Tesco&'s planning deals are back in the spotlight with one council threatening to move tenants into derelict properties owned by the retailer, while another council is accused of secretive land deals with it.

St Albans District Council is considering compulsory purchase of a row of rundown houses and buildings owned by Tesco if the retailer fails to submit a planning application by Christmas.

Tesco has owned the properties for five years but its plan for a store has been thwarted by Esso, which has refused to sell a petrol station on the edge of the site.

Tesco only has one small store in the town at present.St Albans District Council planning portfolio holder, councillor Chris Brazier, said: "If people leave properties to go to ruin, we are entitled to do them up so they can be used as homes."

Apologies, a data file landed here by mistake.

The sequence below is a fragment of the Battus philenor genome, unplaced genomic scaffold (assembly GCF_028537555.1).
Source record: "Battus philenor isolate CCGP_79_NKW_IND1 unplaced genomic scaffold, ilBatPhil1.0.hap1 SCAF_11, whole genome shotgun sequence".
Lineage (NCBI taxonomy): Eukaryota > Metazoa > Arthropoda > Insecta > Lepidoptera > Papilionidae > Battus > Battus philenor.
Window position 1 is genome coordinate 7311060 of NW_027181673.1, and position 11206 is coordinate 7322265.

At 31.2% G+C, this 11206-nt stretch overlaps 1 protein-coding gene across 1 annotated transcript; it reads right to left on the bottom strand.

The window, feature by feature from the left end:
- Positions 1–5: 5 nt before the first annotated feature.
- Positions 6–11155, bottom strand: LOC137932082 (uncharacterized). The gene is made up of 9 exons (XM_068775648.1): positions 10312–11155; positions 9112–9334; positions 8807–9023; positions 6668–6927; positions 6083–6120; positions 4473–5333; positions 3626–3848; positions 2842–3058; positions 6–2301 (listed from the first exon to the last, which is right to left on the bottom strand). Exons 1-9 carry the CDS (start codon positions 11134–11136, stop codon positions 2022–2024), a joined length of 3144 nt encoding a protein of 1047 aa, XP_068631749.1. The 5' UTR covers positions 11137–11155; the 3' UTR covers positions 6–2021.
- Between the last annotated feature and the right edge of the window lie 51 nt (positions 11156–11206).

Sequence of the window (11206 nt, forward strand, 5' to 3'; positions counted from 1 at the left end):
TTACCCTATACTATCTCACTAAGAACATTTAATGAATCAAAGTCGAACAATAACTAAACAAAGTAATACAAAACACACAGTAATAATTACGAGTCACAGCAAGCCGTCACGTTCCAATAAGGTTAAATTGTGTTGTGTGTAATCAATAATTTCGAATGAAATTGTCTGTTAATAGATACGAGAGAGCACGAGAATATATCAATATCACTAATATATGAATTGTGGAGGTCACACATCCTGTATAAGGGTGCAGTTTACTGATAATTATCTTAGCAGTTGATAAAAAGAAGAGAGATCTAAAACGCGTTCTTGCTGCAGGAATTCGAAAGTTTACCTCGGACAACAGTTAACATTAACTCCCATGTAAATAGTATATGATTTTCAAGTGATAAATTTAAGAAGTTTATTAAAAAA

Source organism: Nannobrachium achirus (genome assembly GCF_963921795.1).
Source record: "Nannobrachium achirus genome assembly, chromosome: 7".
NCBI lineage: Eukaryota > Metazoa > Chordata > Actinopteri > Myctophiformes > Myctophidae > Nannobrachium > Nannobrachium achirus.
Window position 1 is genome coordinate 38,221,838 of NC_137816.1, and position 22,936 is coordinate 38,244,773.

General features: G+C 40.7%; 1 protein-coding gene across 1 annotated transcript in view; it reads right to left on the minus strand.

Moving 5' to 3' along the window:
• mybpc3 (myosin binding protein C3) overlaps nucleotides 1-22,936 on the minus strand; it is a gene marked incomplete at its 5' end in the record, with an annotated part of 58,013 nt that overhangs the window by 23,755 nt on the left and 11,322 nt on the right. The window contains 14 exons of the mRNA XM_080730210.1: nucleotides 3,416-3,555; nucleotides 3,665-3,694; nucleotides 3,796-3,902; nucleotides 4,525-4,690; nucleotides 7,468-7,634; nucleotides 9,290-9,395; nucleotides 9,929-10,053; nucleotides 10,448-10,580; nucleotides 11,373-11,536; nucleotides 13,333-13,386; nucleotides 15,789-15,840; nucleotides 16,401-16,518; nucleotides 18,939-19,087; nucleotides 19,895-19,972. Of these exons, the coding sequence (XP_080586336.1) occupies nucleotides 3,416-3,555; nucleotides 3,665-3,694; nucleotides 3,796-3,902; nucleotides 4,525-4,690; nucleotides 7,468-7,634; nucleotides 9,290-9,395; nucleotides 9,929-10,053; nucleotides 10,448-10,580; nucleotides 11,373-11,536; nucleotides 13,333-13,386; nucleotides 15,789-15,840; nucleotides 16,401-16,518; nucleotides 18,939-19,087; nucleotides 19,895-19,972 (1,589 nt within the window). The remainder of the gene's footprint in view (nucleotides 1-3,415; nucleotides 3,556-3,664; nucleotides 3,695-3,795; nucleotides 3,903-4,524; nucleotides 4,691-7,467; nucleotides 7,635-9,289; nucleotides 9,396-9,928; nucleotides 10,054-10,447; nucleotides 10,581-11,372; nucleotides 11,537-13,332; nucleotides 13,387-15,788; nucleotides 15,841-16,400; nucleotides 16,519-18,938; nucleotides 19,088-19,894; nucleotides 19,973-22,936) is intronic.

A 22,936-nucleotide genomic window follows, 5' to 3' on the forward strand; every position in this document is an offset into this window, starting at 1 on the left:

Tesco last month asked the council to use compulsory purchase to buy the petrol station. It refused.
Meanwhile, a report by North Norfolk District Council into a 2003 land deal agreement with Tesco has attacked a process that failed to keep councillors informed of negotiations.

Councillors dealing with a Tesco scheme were unaware of a property deal that stopped the council promoting development of a rival store, according to the report. Talks between the council and Tesco were kept "within a small circle of members and officers". There was "no impropriety but confidentiality was taken to an extreme".

The report has been sent to Tesco&'s lawyers as well as the Audit Commission and will be sent to the Local Government Ombudsman, who will decide whether to carry out an investigation.

A spokeswoman for Tesco said that it had told the council to publish the report as it wanted to be transparent. "This was a normal straightforward property deal; nothing was done that was secretive."
She said it was also very hopeful that a deal would be struck with Esso in St Albans as it was "very eager to get things going".
Helen Gregory